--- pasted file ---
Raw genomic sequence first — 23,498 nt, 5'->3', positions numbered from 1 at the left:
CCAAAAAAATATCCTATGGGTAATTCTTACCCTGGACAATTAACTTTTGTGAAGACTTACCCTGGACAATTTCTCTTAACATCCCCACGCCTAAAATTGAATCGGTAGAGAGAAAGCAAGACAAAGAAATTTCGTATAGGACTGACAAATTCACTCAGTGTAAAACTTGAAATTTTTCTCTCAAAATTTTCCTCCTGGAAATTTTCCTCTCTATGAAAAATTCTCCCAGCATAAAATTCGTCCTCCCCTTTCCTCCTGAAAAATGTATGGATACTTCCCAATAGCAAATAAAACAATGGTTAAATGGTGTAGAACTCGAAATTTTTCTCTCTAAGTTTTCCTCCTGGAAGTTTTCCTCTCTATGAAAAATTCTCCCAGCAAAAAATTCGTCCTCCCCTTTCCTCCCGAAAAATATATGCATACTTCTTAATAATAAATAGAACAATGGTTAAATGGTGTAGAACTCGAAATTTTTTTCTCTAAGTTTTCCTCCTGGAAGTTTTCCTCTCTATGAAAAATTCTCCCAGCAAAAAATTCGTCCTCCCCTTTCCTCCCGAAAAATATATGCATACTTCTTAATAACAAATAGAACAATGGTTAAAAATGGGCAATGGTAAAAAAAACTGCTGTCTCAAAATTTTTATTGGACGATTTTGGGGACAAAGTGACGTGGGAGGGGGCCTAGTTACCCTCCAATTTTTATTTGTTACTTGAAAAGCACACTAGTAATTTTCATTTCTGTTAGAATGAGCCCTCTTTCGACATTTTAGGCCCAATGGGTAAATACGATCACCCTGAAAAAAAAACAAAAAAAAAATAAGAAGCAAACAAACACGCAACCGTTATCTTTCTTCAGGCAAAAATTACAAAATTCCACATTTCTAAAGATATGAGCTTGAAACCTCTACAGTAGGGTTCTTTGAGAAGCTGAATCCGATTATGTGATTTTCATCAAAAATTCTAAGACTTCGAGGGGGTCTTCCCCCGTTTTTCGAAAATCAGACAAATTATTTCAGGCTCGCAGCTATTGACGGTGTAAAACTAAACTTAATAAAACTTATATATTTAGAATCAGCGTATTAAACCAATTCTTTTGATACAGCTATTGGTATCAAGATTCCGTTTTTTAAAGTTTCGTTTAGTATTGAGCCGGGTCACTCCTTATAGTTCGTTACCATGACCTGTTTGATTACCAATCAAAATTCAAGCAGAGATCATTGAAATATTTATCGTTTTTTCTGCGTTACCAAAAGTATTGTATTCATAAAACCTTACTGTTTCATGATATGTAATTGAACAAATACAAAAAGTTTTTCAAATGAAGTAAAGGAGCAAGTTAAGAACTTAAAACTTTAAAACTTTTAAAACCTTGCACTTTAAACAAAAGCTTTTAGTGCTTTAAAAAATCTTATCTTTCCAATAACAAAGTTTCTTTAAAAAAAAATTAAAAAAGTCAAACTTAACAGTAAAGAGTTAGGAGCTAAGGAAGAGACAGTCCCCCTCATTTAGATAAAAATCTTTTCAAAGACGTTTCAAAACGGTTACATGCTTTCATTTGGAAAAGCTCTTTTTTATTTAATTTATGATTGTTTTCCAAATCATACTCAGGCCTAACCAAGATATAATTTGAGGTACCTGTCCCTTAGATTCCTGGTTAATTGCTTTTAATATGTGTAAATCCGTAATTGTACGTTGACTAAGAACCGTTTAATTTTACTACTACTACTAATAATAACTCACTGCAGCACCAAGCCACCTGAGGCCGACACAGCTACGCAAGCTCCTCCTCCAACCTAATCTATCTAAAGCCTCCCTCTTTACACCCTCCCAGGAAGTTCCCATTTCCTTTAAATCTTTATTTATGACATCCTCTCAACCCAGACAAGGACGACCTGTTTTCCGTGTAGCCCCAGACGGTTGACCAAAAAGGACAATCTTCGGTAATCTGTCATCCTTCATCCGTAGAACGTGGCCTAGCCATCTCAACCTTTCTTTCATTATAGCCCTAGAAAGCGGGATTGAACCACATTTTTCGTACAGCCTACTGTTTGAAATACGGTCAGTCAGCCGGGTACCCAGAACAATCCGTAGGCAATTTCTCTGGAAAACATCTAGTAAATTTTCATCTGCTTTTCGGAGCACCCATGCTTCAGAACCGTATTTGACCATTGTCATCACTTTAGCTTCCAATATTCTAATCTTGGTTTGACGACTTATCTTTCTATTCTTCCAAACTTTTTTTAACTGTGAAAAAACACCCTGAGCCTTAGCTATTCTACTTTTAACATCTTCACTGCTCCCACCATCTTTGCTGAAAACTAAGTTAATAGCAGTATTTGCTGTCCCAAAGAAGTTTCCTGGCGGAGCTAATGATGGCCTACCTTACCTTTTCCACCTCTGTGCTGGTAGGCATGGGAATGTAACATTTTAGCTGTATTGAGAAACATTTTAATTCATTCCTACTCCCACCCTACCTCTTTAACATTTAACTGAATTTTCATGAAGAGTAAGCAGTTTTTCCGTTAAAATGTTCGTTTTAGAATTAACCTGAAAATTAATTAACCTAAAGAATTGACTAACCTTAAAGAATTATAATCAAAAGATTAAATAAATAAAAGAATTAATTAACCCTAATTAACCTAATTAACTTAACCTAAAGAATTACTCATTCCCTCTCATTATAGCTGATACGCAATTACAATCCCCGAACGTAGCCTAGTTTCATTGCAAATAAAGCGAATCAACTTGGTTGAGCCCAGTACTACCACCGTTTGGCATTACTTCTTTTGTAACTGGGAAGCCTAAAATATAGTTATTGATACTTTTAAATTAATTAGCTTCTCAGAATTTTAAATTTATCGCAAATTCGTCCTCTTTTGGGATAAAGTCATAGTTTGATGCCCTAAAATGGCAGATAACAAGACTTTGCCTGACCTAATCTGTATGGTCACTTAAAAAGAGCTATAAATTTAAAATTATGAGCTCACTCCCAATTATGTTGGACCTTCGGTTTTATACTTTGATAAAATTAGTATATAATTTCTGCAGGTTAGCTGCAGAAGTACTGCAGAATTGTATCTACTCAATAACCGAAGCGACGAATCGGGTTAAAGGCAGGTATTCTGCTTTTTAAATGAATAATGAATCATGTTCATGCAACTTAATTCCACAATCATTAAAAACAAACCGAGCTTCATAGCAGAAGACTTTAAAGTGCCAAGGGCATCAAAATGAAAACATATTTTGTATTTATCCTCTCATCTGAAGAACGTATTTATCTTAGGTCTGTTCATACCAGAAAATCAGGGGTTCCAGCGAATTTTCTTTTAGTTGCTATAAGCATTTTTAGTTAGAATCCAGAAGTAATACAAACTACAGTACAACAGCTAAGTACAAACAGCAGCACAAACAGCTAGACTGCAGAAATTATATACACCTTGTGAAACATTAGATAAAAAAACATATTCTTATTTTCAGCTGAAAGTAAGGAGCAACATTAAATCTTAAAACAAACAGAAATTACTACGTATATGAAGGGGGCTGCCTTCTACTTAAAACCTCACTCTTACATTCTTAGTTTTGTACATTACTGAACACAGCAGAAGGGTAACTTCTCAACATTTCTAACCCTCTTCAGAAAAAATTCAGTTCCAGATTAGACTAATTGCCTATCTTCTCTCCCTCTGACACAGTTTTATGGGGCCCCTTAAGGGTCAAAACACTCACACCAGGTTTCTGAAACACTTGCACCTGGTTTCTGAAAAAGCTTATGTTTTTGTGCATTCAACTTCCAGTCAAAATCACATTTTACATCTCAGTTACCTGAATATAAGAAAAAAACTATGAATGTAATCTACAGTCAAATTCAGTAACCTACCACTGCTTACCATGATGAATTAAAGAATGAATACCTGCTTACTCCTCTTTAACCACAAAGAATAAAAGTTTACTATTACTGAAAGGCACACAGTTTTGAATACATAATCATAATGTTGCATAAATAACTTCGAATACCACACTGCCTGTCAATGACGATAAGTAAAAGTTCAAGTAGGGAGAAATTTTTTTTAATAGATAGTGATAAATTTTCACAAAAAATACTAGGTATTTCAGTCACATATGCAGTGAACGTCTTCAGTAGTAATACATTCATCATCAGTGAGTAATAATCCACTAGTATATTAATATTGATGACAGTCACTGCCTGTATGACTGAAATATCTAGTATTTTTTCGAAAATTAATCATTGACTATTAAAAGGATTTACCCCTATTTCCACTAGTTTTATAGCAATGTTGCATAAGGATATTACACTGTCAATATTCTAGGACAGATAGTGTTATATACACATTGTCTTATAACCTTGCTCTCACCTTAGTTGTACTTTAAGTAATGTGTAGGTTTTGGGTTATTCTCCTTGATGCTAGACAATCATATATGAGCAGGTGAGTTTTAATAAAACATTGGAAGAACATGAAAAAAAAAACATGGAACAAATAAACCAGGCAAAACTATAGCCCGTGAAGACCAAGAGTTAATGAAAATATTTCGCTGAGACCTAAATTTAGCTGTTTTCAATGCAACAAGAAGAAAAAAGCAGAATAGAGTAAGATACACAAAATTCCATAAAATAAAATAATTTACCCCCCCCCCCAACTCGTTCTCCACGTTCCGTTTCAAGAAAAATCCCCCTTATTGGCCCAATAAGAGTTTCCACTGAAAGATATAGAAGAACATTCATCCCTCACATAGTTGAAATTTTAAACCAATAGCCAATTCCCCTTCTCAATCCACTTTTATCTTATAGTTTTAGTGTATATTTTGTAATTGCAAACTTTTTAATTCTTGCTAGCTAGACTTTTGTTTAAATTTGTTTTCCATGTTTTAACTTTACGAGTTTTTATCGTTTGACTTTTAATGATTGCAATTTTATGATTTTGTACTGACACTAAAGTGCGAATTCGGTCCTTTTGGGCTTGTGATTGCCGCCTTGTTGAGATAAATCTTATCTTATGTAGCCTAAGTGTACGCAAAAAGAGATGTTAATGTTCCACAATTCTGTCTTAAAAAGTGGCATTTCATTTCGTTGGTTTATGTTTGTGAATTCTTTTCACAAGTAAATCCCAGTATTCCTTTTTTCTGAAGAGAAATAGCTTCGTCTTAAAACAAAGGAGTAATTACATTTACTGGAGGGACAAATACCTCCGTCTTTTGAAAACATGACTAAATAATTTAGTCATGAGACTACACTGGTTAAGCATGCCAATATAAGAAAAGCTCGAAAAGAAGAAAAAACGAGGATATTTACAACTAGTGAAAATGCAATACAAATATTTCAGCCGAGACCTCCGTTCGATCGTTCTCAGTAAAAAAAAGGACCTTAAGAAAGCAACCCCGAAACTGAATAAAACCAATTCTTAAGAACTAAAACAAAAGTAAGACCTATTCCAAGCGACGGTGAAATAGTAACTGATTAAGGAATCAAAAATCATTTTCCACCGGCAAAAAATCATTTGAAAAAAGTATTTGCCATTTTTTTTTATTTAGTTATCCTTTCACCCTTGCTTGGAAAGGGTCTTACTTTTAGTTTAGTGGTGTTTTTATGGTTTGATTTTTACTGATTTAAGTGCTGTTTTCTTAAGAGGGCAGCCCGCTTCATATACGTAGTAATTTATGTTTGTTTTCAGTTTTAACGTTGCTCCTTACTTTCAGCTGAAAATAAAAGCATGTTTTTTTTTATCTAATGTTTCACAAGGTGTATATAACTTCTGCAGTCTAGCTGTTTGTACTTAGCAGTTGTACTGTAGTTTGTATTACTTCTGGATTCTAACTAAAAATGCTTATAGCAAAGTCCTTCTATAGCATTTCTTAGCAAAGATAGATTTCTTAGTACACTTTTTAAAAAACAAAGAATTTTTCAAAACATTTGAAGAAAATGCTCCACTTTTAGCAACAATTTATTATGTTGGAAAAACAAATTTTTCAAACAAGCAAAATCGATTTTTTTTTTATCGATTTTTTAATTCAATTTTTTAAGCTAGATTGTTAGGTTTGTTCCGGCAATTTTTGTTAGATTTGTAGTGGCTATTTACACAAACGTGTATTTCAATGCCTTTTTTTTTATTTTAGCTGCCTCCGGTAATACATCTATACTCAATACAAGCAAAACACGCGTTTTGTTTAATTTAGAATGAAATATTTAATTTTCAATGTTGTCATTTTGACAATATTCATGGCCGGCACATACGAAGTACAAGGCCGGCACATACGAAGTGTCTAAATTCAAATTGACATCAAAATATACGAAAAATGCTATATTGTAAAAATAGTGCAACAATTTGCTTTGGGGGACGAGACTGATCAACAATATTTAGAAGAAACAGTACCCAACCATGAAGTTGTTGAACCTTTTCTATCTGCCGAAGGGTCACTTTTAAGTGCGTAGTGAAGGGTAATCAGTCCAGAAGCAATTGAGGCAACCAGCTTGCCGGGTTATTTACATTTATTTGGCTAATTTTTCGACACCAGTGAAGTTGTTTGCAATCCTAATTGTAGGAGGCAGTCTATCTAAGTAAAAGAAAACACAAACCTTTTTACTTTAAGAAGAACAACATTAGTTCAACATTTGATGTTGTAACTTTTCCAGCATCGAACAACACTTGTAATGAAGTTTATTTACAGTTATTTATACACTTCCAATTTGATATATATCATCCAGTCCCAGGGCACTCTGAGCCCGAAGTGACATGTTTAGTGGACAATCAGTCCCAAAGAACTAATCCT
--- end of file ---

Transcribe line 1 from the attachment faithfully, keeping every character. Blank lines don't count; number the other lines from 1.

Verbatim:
Raw genomic sequence first — 23,498 nt, 5'->3', positions numbered from 1 at the left: